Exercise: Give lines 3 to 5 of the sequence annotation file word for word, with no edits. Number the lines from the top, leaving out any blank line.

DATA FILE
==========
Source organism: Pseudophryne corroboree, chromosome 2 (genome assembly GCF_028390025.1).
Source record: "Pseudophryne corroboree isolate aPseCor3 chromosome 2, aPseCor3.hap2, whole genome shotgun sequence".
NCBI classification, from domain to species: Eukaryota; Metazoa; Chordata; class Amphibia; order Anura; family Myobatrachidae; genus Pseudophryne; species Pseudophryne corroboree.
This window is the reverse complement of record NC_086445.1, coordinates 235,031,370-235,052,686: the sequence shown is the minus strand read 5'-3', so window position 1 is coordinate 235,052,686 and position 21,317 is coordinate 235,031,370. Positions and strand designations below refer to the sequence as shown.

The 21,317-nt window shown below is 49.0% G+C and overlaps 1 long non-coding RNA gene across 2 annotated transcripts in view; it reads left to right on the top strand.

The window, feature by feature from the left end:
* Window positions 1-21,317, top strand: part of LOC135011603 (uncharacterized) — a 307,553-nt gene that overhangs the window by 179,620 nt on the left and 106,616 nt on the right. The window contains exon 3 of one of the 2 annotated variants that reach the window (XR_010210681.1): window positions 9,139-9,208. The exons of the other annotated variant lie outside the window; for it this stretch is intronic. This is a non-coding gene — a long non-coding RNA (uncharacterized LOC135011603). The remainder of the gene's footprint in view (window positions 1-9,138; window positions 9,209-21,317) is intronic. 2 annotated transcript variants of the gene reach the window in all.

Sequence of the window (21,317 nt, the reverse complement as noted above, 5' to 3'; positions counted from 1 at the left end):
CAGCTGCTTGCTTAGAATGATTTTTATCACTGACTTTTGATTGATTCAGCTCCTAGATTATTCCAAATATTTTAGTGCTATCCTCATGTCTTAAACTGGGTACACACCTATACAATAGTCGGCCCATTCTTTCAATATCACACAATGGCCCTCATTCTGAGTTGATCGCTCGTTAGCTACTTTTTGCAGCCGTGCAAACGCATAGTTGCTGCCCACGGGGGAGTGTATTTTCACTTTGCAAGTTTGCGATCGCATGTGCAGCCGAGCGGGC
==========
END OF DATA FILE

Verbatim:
NCBI classification, from domain to species: Eukaryota; Metazoa; Chordata; class Amphibia; order Anura; family Myobatrachidae; genus Pseudophryne; species Pseudophryne corroboree.
This window is the reverse complement of record NC_086445.1, coordinates 235,031,370-235,052,686: the sequence shown is the minus strand read 5'-3', so window position 1 is coordinate 235,052,686 and position 21,317 is coordinate 235,031,370. Positions and strand designations below refer to the sequence as shown.

The 21,317-nt window shown below is 49.0% G+C and overlaps 1 long non-coding RNA gene across 2 annotated transcripts in view; it reads left to right on the top strand.